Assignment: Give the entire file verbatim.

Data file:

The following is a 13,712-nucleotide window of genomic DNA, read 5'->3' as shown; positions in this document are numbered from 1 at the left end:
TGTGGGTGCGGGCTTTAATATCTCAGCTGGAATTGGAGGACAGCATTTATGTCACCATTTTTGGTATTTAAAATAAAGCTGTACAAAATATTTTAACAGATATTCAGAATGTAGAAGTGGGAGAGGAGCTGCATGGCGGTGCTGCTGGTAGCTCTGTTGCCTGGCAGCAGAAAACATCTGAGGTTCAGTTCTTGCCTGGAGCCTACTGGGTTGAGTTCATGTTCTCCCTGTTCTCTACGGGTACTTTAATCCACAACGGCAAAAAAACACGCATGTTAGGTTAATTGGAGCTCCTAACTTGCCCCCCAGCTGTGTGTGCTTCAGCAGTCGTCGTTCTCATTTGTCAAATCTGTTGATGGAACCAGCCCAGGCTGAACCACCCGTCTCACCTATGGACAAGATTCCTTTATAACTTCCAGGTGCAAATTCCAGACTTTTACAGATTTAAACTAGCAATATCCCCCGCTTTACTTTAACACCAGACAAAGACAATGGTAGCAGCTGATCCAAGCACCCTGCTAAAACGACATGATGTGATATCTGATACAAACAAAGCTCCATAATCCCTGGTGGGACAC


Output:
The following is a 13,712-nucleotide window of genomic DNA, read 5'->3' as shown; positions in this document are numbered from 1 at the left end:
TGTGGGTGCGGGCTTTAATATCTCAGCTGGAATTGGAGGACAGCATTTATGTCACCATTTTTGGTATTTAAAATAAAGCTGTACAAAATATTTTAACAGATATTCAGAATGTAGAAGTGGGAGAGGAGCTGCATGGCGGTGCTGCTGGTAGCTCTGTTGCCTGGCAGCAGAAAACATCTGAGGTTCAGTTCTTGCCTGGAGCCTACTGGGTTGAGTTCATGTTCTCCCTGTTCTCTACGGGTACTTTAATCCACAACGGCAAAAAAACACGCATGTTAGGTTAATTGGAGCTCCTAACTTGCCCCCCAGCTGTGTGTGCTTCAGCAGTCGTCGTTCTCATTTGTCAAATCTGTTGATGGAACCAGCCCAGGCTGAACCACCCGTCTCACCTATGGACAAGATTCCTTTATAACTTCCAGGTGCAAATTCCAGACTTTTACAGATTTAAACTAGCAATATCCCCCGCTTTACTTTAACACCAGACAAAGACAATGGTAGCAGCTGATCCAAGCACCCTGCTAAAACGACATGATGTGATATCTGATACAAACAAAGCTCCATAATCCCTGGTGGGACAC